I know about the general open / trustless protocol of storing transactions. How would I approach a scenario here where I want to store some data in a contract on deployment, to later be retrieved by someone unknown at the time of deployment?

The main problem here is that the receiver of the secret data is not known in advance / when providing the secret data. Therefore simply encrypting the data with buyers public key is not a valid approach

E.g. I have a contract which stores secret number and other users can interact with the Dapp and bid on these numbers, only the highest bidder shall receive the true secret number in the end.

  • 1
    EDIT: Different but related question ethereum.stackexchange.com/questions/2624/…
    – eth
    Mar 29 '17 at 10:10
  • It is partially answered by the linked question, although the linked question assumes that you know the receiver beforehand, which is not the case in this scenario. Shall I clarify and reopen, or add a comment to the other question?
    – floAr
    Mar 29 '17 at 10:22
  • I think with the clarification this is a sufficiently different question. Mar 29 '17 at 18:47
  • Also, does the contract have to do this all on its own, or can the deployer just encrypt the number with the bidder's public key after the bidding is over? Mar 29 '17 at 18:53
  • This is of course a possible solution, but I would love to have everything as autonomous as possible. If the dev encrypts the value afterwards the buyer needs to trust the dev. Having the contract holding the data from the beginning would allow the whole thing to be trustless, basically removing the possibility of the dev taking all the ether and not giving out the data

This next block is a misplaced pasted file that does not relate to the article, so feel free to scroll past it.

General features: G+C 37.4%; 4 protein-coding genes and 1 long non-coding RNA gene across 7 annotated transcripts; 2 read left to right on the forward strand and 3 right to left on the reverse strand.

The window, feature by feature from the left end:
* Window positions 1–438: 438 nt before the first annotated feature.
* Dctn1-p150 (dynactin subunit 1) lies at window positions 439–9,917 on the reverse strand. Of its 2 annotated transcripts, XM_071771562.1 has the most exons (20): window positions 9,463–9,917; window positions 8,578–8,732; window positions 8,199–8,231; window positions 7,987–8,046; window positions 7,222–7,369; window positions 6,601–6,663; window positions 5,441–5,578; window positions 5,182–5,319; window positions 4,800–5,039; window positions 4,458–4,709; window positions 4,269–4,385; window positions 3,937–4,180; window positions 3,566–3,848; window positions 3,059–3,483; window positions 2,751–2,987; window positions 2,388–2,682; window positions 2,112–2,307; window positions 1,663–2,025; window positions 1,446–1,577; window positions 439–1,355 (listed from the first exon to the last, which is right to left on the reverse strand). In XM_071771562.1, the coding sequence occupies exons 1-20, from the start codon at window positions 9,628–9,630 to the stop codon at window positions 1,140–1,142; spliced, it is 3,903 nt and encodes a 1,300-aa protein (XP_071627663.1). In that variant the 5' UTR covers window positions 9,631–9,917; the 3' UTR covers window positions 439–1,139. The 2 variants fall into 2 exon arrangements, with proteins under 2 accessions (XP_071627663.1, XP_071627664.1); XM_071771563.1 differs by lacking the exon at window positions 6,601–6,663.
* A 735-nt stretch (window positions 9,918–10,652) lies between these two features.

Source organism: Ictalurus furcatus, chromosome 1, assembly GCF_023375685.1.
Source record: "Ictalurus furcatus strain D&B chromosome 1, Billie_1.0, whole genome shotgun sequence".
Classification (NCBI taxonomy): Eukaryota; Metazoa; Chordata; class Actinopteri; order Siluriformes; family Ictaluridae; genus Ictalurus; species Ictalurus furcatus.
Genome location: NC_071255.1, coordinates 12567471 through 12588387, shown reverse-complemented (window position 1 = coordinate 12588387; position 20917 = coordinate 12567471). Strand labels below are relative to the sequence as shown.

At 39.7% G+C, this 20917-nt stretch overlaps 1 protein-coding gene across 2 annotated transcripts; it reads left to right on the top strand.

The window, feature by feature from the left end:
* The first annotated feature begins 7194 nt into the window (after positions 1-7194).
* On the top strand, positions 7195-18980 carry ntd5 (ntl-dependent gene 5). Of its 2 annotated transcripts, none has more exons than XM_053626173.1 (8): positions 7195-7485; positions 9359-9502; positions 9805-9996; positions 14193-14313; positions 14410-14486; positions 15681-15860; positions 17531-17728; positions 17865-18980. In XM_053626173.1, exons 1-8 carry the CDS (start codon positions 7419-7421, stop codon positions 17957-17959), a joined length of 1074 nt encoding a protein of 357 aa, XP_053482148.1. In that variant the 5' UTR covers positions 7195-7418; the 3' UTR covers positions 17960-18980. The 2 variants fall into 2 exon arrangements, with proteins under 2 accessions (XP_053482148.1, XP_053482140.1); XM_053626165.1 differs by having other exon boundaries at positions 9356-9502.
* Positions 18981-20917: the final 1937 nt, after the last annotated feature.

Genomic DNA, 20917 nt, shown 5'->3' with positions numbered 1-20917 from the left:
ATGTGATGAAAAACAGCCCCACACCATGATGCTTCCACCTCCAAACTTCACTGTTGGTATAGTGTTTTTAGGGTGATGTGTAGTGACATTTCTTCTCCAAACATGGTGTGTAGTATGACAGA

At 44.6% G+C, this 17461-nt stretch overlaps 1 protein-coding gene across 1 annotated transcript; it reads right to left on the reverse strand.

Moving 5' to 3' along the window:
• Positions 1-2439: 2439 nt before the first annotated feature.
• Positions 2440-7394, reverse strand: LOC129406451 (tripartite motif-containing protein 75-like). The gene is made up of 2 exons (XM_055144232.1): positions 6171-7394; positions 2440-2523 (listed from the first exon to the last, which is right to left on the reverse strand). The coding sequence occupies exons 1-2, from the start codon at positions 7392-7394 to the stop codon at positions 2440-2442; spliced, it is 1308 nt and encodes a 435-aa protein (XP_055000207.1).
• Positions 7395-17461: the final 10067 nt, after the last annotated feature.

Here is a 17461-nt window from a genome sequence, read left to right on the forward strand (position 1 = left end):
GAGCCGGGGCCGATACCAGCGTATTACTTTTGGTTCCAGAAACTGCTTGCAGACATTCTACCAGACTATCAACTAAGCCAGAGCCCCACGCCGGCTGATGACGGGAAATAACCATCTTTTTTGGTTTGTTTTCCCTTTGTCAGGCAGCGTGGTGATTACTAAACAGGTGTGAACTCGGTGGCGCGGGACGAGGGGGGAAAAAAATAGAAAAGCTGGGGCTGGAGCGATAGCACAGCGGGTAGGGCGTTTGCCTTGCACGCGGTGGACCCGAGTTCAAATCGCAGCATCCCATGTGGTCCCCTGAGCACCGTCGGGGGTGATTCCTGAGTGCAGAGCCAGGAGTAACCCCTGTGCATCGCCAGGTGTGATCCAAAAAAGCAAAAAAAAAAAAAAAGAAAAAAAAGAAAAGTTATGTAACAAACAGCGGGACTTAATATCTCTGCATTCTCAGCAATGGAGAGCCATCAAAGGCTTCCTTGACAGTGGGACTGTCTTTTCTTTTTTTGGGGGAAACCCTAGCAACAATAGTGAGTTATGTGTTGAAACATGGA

– floAr
    Mar 30 '17 at 9:01

There is no complete way of doing this. One approach you could look at is:

You could commit to the secret in advance (by having the contract hold a hash of the secret). When you know the recipient you could send them the secret encrypted with their public key, which they can then decrypt and check matches the earlier committed hash. Nothing forces you to do this, but at least you can't change your mind on what the secret was after the fact. NB - nothing forces you to actually reveal the secret though.

You could come up with a variation on the above involving one or both parties putting up stakes that are only refunded on a successful outcome / conclusion, but this wouldn't solve the underlying problem entirely.

There are some research / development efforts going on in this area (including homomorphic encryption) and Hawk) but nothing that seems even close to being ready for primetime.

My view is that these types of functionality will be part of web 4.0 ;-)

Hope this helps!

Not the answer you're looking for? Browse other questions tagged or ask your own question.